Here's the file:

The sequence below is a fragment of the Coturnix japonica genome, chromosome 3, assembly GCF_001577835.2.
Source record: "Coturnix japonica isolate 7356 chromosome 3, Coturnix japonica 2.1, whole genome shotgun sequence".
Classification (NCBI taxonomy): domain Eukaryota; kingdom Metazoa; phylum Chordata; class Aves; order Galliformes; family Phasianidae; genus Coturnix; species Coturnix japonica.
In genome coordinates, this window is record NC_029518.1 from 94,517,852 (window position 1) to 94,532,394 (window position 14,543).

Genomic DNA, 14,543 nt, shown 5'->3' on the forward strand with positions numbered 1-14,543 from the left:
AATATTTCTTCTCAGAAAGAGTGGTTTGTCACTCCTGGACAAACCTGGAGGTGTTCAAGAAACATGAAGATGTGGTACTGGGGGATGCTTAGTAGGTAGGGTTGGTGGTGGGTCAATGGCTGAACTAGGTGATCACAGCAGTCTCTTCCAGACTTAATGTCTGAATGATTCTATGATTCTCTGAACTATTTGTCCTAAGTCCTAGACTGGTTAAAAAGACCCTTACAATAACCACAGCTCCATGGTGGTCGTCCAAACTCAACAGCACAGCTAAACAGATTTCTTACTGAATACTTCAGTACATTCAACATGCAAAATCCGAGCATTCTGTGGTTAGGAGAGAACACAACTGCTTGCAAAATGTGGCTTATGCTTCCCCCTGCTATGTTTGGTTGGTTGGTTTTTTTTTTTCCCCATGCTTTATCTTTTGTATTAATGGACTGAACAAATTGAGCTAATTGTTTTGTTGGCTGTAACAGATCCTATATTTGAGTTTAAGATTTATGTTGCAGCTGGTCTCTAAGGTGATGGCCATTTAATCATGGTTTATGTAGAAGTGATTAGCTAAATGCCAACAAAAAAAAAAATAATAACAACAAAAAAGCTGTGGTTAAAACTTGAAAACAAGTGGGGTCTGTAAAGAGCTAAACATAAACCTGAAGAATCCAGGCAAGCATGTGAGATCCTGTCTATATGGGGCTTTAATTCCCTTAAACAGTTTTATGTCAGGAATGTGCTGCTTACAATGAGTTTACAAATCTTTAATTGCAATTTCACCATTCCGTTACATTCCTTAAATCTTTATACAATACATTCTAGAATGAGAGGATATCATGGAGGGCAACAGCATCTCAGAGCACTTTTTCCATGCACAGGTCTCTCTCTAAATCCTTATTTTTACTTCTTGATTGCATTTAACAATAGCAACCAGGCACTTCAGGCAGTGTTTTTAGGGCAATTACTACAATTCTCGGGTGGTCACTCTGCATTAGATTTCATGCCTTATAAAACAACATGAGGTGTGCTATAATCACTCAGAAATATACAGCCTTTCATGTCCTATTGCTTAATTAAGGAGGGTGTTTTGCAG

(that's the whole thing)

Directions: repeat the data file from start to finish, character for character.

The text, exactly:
The sequence below is a fragment of the Coturnix japonica genome, chromosome 3, assembly GCF_001577835.2.
Source record: "Coturnix japonica isolate 7356 chromosome 3, Coturnix japonica 2.1, whole genome shotgun sequence".
Classification (NCBI taxonomy): domain Eukaryota; kingdom Metazoa; phylum Chordata; class Aves; order Galliformes; family Phasianidae; genus Coturnix; species Coturnix japonica.
In genome coordinates, this window is record NC_029518.1 from 94,517,852 (window position 1) to 94,532,394 (window position 14,543).

Genomic DNA, 14,543 nt, shown 5'->3' on the forward strand with positions numbered 1-14,543 from the left:
AATATTTCTTCTCAGAAAGAGTGGTTTGTCACTCCTGGACAAACCTGGAGGTGTTCAAGAAACATGAAGATGTGGTACTGGGGGATGCTTAGTAGGTAGGGTTGGTGGTGGGTCAATGGCTGAACTAGGTGATCACAGCAGTCTCTTCCAGACTTAATGTCTGAATGATTCTATGATTCTCTGAACTATTTGTCCTAAGTCCTAGACTGGTTAAAAAGACCCTTACAATAACCACAGCTCCATGGTGGTCGTCCAAACTCAACAGCACAGCTAAACAGATTTCTTACTGAATACTTCAGTACATTCAACATGCAAAATCCGAGCATTCTGTGGTTAGGAGAGAACACAACTGCTTGCAAAATGTGGCTTATGCTTCCCCCTGCTATGTTTGGTTGGTTGGTTTTTTTTTTTCCCCATGCTTTATCTTTTGTATTAATGGACTGAACAAATTGAGCTAATTGTTTTGTTGGCTGTAACAGATCCTATATTTGAGTTTAAGATTTATGTTGCAGCTGGTCTCTAAGGTGATGGCCATTTAATCATGGTTTATGTAGAAGTGATTAGCTAAATGCCAACAAAAAAAAAAATAATAACAACAAAAAAGCTGTGGTTAAAACTTGAAAACAAGTGGGGTCTGTAAAGAGCTAAACATAAACCTGAAGAATCCAGGCAAGCATGTGAGATCCTGTCTATATGGGGCTTTAATTCCCTTAAACAGTTTTATGTCAGGAATGTGCTGCTTACAATGAGTTTACAAATCTTTAATTGCAATTTCACCATTCCGTTACATTCCTTAAATCTTTATACAATACATTCTAGAATGAGAGGATATCATGGAGGGCAACAGCATCTCAGAGCACTTTTTCCATGCACAGGTCTCTCTCTAAATCCTTATTTTTACTTCTTGATTGCATTTAACAATAGCAACCAGGCACTTCAGGCAGTGTTTTTAGGGCAATTACTACAATTCTCGGGTGGTCACTCTGCATTAGATTTCATGCCTTATAAAACAACATGAGGTGTGCTATAATCACTCAGAAATATACAGCCTTTCATGTCCTATTGCTTAATTAAGGAGGGTGTTTTGCAG